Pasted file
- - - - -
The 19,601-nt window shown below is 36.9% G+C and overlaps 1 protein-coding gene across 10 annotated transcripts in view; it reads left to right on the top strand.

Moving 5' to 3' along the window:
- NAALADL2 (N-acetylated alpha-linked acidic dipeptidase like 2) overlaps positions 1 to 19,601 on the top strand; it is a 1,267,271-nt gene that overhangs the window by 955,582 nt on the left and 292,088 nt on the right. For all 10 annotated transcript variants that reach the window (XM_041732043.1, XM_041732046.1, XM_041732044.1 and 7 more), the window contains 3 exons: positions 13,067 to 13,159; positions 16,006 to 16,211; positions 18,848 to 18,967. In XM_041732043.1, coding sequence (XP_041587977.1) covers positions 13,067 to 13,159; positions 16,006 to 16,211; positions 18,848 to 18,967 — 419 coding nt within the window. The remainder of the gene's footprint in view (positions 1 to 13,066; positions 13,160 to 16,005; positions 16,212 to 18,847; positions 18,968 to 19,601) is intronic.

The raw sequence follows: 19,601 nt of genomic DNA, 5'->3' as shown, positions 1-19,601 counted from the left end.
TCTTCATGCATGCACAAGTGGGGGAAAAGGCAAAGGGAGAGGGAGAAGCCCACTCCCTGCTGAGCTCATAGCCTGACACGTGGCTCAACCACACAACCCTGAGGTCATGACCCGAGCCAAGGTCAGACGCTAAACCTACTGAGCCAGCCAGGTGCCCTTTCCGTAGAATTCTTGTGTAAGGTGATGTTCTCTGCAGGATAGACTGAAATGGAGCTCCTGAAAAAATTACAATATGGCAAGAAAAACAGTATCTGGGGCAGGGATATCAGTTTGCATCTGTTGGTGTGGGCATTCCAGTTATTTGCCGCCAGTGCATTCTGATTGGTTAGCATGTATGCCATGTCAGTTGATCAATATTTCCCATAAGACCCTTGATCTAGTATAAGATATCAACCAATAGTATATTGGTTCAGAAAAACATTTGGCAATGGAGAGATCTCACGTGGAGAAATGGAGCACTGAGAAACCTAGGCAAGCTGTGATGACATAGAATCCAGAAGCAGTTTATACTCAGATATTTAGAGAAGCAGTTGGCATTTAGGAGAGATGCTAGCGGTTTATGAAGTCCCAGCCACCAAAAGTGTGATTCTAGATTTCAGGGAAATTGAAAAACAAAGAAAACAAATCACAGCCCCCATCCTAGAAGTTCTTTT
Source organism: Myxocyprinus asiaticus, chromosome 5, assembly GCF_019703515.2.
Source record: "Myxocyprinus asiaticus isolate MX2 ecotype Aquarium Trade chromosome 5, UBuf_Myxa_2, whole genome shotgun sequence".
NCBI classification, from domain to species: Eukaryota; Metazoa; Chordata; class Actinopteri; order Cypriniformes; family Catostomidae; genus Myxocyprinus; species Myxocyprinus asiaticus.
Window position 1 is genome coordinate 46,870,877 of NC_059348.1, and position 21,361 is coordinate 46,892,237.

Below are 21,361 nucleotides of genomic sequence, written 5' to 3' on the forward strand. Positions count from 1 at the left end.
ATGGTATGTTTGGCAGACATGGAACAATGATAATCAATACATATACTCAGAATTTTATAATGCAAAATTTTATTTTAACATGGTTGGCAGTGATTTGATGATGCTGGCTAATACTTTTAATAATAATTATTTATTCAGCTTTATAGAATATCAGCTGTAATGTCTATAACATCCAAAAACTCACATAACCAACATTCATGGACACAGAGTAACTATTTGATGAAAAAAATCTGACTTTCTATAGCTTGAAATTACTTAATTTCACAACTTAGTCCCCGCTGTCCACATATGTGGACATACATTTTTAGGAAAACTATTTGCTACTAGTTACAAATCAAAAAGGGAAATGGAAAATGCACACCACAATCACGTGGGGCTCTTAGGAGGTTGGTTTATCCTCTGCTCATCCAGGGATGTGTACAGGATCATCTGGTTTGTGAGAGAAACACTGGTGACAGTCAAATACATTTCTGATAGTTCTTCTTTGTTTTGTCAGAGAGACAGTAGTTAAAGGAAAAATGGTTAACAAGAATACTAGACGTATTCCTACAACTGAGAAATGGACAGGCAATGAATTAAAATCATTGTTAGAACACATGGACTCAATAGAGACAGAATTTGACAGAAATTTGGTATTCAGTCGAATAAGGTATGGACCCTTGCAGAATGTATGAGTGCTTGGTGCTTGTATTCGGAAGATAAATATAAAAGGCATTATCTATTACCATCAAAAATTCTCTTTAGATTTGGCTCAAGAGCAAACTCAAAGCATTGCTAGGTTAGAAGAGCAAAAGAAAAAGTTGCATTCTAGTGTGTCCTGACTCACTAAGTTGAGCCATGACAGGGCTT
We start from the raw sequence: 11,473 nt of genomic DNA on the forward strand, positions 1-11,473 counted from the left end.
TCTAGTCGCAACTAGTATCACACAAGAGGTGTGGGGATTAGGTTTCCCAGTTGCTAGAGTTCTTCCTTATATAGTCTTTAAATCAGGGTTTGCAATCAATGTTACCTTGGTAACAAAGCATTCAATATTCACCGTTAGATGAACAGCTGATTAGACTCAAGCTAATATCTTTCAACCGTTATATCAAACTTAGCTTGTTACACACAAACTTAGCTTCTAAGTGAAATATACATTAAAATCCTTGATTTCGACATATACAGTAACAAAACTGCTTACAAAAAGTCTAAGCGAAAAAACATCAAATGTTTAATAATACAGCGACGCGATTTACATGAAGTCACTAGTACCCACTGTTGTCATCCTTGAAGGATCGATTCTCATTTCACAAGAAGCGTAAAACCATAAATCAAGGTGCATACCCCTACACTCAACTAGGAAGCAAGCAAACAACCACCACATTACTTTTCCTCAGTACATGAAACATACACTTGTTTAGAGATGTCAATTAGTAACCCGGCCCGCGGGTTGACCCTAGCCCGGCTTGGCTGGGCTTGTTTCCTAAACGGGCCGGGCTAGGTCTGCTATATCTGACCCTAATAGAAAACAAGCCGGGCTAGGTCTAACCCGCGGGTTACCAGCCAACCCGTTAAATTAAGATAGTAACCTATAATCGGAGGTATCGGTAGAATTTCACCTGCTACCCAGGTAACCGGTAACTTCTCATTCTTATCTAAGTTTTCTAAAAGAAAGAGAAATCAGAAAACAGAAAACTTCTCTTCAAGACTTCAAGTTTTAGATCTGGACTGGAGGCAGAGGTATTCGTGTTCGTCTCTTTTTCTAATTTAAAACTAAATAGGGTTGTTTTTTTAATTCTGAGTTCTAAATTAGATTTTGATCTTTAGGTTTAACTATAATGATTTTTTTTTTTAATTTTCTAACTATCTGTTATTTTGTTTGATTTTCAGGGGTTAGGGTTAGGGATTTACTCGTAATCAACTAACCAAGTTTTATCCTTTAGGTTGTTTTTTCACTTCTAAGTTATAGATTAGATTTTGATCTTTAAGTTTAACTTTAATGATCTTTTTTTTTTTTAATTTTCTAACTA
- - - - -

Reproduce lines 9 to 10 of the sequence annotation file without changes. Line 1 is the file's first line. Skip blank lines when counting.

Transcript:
Window position 1 is genome coordinate 46,870,877 of NC_059348.1, and position 21,361 is coordinate 46,892,237.

Below are 21,361 nucleotides of genomic sequence, written 5' to 3' on the forward strand. Positions count from 1 at the left end.